As farmers try to make up for lost time from this winter's wet conditions, they may want to look at a new herbicide that can hasten and enhance the burndown of winter and spring weeds.

The new herbicide is Valor, a product from Valent U.S.A. Corp. Valent specialists note that while the glyphosate herbicides can take two weeks to eliminate destructive weeds, winter and spring broadleaf species treated with glyphosate plus Valor can be controlled in three or four days.

Valor can also help growers rid their fields of tough weeds that the glyphosate herbicides alone can't kill, weeds prevalent in no-till settings such as cutleaf eveningprimrose and Florida beggarweed, the specialists say.

“Valor is a new herbicide that delivers the quick preplant burndown and the residual control growers need, with little to no carryover concerns to rotated crops,” said John McClendon, southern row crop product manager with Valent.

“This is one of the first products developed for a Roundup Ready world,” he says. “It complements the Roundup Ready system by enhancing the burndown of tough-to-kill winter weeds and providing residual control for species that tend to emerge after the burndown application.”

Labeled for pre-emergence weed control in peanuts and soybeans, it can be applied within 30 days of planting cotton, field corn, rice, sorghum, sugarcane, sunflowers, tobacco and wheat.

Valent specialists say that Valor provides consistent pre-emergence control of some of the most troublesome weeds, including morningglory, Palmer pigweed, prickly sida, lambsquarter, Florida pusley, common ragweed, eclipta, black nightshade, waterhemp, spotted spurge, hemp sesbania and Florida beggarweed.

“Valor has flexible timing and can be used as part of a burndown program, as a stale seedbed application or in an early preplant or pre-emergence application,” says McClendon. “It also offers reliable control of ALS- and triazine-resistant weeds including waterhemp, lambsquarter and pigweeds.”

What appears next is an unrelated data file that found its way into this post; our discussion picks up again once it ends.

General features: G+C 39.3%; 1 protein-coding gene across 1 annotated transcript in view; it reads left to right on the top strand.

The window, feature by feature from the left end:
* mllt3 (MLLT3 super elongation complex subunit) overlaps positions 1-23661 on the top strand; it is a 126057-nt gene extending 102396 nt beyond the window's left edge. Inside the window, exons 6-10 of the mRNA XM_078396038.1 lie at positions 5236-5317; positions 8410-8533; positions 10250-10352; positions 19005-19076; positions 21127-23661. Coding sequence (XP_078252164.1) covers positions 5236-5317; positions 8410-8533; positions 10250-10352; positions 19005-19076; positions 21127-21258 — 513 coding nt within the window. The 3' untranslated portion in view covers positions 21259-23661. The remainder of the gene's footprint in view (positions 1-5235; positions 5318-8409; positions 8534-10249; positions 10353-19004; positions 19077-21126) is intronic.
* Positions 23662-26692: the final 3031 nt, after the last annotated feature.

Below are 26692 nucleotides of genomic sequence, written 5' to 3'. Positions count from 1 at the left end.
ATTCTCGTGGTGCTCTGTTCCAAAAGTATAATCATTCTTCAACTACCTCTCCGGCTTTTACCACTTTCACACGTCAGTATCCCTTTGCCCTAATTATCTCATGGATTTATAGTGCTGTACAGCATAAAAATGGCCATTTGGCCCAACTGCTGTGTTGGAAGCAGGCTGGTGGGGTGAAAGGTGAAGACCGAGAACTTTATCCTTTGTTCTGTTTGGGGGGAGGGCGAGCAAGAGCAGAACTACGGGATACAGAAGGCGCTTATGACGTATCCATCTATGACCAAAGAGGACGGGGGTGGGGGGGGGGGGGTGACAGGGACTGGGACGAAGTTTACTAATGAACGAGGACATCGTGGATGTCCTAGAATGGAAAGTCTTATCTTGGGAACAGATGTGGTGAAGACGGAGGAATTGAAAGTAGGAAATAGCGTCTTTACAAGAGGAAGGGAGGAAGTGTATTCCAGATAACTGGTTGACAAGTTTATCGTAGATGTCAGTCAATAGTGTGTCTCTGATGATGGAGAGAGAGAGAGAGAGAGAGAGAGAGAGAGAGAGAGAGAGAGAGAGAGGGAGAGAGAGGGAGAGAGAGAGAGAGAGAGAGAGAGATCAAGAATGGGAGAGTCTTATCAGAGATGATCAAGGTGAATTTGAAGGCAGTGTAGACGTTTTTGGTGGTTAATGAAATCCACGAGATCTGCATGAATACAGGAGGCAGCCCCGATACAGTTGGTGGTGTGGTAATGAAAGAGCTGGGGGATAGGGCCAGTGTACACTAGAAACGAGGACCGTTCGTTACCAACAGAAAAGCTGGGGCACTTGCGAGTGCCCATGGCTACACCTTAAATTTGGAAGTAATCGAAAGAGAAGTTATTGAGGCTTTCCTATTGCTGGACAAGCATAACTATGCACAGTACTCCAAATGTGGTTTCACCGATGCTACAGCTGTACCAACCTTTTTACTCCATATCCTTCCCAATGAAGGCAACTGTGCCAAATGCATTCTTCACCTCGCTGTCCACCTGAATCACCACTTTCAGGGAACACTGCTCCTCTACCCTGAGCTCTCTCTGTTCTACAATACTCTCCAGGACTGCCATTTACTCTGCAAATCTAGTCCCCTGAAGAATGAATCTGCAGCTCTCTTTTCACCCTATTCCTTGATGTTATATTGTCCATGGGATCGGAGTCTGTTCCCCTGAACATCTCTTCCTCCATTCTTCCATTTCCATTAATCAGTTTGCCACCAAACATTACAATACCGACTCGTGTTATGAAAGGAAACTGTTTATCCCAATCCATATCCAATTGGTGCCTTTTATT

But it's on some of the problem no-till weeds that Valor may be of the most help initially, according to weed scientists.

“We have five very troublesome weeds,” says Stanley Culpepper, weed scientist with the University of Georgia. “No. 1 is primrose, No. 2 is primrose, No. 3 is primrose…. If we get 50 percent control with a pound of glyphosate and we add 1 to 2 ounces of Valor, we'll go from 50 to 85 percent control.”

“I decided to change my herbicide program this year because we had a lot of Florida beggarweed to get by us every year,” said Scott Moore, a crop consultant from Elko, Ga., noting that Valor provides four to six weeks of residual control of Florida beggarweed.

The increased flexibility from Valor has not been lost on farmers and crop consultants in the southeastern United States.

“We don't want to have a herbicide that we put on our peanuts that locks us in to where we cannot plant cotton or some other crop 18 months later,” said Danny Bennett, a crop consultant from Cochran, Ga.

The application rate of Valor for pre-emergence soybeans ranges from 2 to 3 ounces per acre, depending on the weed spectrum and soil characteristics. Valent says growers should see their dealers for recommendations.

For peanuts, the application rate is 3 ounces per acre when targeting Florida beggarweed, except in North Carolina, Virginia and Oklahoma. The maximum use rate in peanuts in those states is 2 ounces per acre. For both crops, the product requires a quarter inch of rain or irrigation for activation and soil residual activity. Once activated, Valor remains as a weed control barrier for the crop.

For fast preplant burndown when little to no residual control is needed, Valor may be applied at rates as low as 1 ounce per acre to improve glyphosate control of cutleaf eveningprimrose, Carolina geranium, henbit, chickweed and wild mustard, according to Valent.

Valor, which is sold in a bag of four 10-ounce water-soluble packs, is a protoporphyrinogen oxidase or ppo inhibitor, which means that it has a different mode of action than the glyphosate herbicides. Thus, it could aid in control of glyphosate-resistant weeds such as horseweed. Valor offers excellent residual control of horseweed, according to Valent.

The EPA currently is reviewing Valent's application for a Valor cotton layby label, but such use has not been approved. Louisiana has requested a Section 18 emergency exemption for Valor as a replacement for Bladex. “It will be a great product for providing contact activity on weeds and residual control in cotton at layby,” says McClendon. “It's a little more active than Bladex so that it will control more and bigger weeds. However, growers should not use Valor as a layby treatment unless and until is approved by the EPA.”


e-mail: flaws@primediabusiness.com.